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I was working as an RN in the recovery room. I'd been doing this type of work for 7 years. I LOVED my job! I got mono in 6/06 and went back to work after a month, then was in a bad car accident in 9/06 and had my first tachy episode at work in 10/06. The car accident caused a lot of soft tissue damage in my left hip which didn't get diagnosed til the spring of 2007. I worked until 5/07 and had my first hip surgery in 6/07, and another one 1/08. I had to lay down most of the time because of the severe hip pain so I probably never really knew how wacky my pulse and BP were at the time. After over 100 PT visits, my hip finally improved in late 2008 but by then the POTS was much worse and was keeping me from working. I went to Mayo in 1/09, got diagnosed, and have been working on improving my symptoms since then.

All of this was stressful, but I also got married in 2007 to my caring, supportive husband and I have tons of other family/friend support. Mayo said the mono virus triggered my POTS and I should recover. I'm still waiting for the recovery part :P . So I guess I'm saying that a lot of stressful events happened to me, but I feel that I had the resources to handle them in a positive manner. I wonder if I would have gotten POTS eventually anyway.

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I believe I have had POTS all my life but it was just very mild.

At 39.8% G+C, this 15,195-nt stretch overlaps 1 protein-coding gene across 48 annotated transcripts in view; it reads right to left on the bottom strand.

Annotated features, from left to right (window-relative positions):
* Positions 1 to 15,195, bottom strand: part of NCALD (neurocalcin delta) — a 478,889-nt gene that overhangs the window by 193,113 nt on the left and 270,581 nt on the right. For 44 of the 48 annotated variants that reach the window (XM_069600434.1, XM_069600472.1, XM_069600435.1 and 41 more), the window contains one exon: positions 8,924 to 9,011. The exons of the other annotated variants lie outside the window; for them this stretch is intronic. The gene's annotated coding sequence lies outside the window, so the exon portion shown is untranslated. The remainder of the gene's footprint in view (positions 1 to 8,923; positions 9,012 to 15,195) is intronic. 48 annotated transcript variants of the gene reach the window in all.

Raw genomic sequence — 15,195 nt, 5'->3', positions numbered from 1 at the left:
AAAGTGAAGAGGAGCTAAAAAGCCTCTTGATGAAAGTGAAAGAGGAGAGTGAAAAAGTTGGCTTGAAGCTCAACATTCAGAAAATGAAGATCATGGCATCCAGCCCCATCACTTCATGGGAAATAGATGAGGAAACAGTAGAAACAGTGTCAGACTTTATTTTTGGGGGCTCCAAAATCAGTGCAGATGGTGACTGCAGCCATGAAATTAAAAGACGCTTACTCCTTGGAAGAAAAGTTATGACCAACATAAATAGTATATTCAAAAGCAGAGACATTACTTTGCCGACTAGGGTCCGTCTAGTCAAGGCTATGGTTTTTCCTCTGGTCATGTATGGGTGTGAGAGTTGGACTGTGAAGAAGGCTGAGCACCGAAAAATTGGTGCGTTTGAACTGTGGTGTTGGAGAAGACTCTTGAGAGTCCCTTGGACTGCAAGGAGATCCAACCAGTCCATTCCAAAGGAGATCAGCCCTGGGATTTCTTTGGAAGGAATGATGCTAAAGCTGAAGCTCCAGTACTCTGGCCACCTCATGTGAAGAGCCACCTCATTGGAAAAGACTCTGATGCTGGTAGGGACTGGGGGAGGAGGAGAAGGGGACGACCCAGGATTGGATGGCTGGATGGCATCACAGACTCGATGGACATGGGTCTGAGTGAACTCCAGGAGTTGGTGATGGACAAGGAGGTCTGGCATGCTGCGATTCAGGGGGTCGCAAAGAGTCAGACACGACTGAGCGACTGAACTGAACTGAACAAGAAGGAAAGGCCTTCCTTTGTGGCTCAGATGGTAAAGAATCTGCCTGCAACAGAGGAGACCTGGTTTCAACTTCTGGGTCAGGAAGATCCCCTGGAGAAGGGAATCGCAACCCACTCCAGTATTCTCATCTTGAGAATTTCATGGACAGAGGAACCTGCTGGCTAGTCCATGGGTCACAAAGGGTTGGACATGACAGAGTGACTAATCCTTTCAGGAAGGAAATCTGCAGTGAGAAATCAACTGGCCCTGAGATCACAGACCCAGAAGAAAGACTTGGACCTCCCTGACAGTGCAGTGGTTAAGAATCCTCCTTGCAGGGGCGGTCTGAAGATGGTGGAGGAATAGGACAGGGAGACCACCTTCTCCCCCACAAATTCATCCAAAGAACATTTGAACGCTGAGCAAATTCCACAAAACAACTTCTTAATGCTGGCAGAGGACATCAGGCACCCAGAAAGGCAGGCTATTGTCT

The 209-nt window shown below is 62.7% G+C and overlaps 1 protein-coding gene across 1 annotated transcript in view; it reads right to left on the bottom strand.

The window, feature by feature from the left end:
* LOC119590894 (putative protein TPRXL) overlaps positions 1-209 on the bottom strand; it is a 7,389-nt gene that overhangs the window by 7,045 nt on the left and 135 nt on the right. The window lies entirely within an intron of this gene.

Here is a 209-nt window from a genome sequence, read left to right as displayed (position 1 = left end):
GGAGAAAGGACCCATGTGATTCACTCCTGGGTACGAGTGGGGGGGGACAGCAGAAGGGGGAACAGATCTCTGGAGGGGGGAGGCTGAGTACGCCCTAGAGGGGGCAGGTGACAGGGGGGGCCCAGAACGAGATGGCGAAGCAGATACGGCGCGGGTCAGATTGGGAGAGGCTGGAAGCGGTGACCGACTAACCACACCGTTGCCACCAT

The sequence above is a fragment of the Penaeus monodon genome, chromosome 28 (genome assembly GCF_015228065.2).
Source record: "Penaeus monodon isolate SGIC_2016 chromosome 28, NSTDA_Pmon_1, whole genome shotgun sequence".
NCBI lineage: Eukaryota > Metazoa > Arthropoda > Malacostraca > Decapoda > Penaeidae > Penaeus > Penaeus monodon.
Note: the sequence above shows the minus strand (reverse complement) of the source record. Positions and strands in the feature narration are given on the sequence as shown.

Over the years I would have periods of tachycardia and lightheadness which would come and go. I had a few faints also which I couldn't be bothered to get investigated I was too busy.

In 2002 I noticed that I had become very heat intolerant but most of the time felt freezing cold. Then in 2007 after a really bad migraine I developed Ptosis and full blown POTS. Weird combo.

All this time I was working in retail nearly twenty years in total, nothing remotely connected to my degree in history! I loved my job it was my life.In my last position before I left I ran a team of 130 people and we had sales of over a million pounds sterling a week. It was a very stressful job which became more stressful when I was struggling to do my job due to being unwell and having no support from my colleagues or senior managers. I was bullied relentlessly for 12 months until I collapsed in 2008 and I haven't worked since.

I actually miss working dreadfully and its taken me a long time to accept that I can't. I feel guilty and find myself thinking if I wasn't so lazy and pushed myself I would be able to do it. I know in my heart this is a complete lie. But I feel like I contribute nothing to the world. Its a hard feeling to shake.